Health

Invitae to buy health records startup Ciitizen for $325M  – MedCity News

Genetic testing company Invitae has made more than a dozen acquisitions to further its goal of democratizing genetic testing. Its latest deal, a $325 million bid to acquire Ciitizen, will add patients’ health records to that picture.

The Palo Alto-based startup was founded by Anil Sethi, who sold his previous health records venture to Apple. It uses a patient’s HIPAA right of access to pull in all of their records, and organize that information, which often comes in thousands of pages of unstructured notes.

“When curated into a single longitudinal data set, patient-level records will trace a complete story of a patient’s genetic, health, wellness, diagnosis, treatments, medical procedures and outcomes,” Sethi wrote in an email to MedCity News.

The deal would let Invitae’s users access all of their clinical and genomic information in one place, and make it easier for Invitae to streamline the process of collecting and organizing health data. In the longer term, Invitae plans to bring together Ciitizen and the its other recent acquisitions to build a personalized data platform for patients.

Invitae CEO and Co-Founder Sean George wrote in an email that this platform would “propel Invitae from being a testing company to a genetic testing, software, and health information technology leader.”

In a Tuesday investor call, he explained the companies hold similar values: patients should own their health data, and health data is more valuable when shared.

“That patient-centric orientation also sets (Ciitizen) and us apart from the other data companies emerging today whose strategy is to aggregate data from various organizations and send that data to interested parties for their benefit, oftentimes without the input permission or real transparency to the patients themselves,” George said.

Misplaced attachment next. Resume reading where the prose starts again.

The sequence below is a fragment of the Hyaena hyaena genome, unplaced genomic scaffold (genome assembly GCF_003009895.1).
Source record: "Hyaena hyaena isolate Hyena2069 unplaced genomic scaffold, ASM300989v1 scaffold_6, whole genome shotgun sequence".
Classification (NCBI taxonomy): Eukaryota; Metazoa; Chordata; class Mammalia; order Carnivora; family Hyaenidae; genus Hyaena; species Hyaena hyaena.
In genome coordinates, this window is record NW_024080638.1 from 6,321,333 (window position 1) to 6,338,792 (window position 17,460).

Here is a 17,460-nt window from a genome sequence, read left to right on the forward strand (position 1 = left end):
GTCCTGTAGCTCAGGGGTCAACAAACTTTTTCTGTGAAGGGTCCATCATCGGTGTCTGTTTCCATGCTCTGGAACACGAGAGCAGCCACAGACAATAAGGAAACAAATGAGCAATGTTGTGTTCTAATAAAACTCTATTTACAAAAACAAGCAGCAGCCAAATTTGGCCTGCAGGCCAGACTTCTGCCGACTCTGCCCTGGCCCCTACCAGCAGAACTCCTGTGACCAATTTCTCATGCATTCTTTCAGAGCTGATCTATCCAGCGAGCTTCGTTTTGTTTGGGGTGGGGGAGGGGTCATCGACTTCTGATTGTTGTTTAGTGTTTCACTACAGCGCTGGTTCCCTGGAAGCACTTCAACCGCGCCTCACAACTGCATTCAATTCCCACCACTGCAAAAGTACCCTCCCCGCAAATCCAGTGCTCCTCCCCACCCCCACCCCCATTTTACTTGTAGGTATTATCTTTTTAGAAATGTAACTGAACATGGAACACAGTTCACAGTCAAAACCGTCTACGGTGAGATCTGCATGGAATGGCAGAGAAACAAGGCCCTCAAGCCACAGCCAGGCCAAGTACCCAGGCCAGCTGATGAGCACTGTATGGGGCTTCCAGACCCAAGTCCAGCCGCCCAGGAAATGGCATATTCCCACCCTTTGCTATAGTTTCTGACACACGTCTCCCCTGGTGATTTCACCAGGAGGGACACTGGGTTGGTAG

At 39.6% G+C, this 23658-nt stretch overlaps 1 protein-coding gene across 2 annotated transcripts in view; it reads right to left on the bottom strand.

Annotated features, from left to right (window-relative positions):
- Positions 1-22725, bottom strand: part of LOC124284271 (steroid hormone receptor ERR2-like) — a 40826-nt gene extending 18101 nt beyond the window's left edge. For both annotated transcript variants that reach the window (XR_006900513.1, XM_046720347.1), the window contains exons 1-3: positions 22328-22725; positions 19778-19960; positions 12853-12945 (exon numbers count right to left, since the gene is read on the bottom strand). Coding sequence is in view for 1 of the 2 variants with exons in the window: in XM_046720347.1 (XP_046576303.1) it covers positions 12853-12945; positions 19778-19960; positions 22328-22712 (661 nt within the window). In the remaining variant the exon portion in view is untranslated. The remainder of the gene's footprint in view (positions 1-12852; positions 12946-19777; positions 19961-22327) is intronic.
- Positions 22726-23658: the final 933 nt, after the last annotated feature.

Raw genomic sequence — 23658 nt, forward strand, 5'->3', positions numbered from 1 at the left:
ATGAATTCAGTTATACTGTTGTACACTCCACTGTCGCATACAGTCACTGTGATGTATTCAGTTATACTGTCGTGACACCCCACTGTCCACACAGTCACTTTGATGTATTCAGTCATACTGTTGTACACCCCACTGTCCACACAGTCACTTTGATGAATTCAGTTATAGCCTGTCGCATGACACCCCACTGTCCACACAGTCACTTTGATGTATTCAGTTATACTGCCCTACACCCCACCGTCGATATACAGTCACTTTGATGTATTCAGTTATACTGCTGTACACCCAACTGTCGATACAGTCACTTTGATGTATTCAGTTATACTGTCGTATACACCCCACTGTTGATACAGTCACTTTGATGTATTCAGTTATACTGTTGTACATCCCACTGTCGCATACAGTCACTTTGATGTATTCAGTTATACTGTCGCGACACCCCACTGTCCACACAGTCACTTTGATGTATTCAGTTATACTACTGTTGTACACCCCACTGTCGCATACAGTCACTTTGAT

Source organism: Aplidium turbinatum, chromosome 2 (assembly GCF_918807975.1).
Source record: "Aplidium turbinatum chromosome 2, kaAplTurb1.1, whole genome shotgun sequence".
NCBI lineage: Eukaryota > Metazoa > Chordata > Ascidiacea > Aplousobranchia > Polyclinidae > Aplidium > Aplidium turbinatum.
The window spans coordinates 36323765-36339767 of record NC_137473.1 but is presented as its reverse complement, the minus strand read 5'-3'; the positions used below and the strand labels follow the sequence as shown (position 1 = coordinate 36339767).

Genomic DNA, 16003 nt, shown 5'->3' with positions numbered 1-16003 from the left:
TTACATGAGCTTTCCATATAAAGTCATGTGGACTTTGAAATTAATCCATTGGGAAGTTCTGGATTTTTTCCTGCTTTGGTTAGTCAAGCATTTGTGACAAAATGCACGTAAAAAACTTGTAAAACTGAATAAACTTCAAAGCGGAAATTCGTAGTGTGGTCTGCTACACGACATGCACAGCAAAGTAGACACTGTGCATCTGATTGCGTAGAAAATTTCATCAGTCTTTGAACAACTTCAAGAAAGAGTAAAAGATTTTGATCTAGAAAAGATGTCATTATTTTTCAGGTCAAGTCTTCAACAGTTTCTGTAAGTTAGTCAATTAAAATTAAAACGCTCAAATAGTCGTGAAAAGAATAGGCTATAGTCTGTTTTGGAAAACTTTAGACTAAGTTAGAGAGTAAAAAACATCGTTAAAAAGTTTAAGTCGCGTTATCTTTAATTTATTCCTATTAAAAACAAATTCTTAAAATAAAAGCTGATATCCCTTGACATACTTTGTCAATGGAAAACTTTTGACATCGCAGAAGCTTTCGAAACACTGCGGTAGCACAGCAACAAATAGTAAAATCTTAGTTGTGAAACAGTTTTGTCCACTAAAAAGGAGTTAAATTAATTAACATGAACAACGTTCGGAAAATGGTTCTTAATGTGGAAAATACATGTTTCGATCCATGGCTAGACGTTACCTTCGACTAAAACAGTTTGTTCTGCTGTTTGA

Their approaches also complement each other. Ciitizen started with the idea of helping cancer patients, like Sethi’s late sister, who had metastatic breast cancer, and has expanded to pediatric patients with rare conditions.

Meanwhile, San Francisco-based Invitae began with tests for adult inherited diseases, and has expanded to several other conditions, including oncology, with its buyout of ArcherDx last year. Unlike its consumer-facing brethren, Invitae’s test kits must be ordered by a healthcare provider.

Ciitizen brings in revenue by connecting pharmaceutical companies and advocacy groups with health data. To do that, it specifically asks for patient consent at every point of the process. For example, the startup first must get a patient’s consent to pull their health records. If a company is looking for records from patients with a specific condition, they need to get that patient’s consent to share their records first.

“We believe that the combination of genetic and clinical data, housed in an easy-to-use digital wallet, will enable better healthcare outcomes, provide important data for biopharma customers and researchers, and fuel new innovation that can then be patient matched,” Sethi wrote.

Both companies’ boards have agreed to the deal, which is expected to close this month. It would include $125 million in cash and 7.07 million shares of Invitae’s common stock.

Separately, Invitae said it plans to issue about $225 million in restricted stock units to new employees who join the company. Sethi will remain president of Ciitizen and will see his role expand at the combined company, including working with third-party developers and building patient-centric apps.

Photo credit: mikdem, Getty Images

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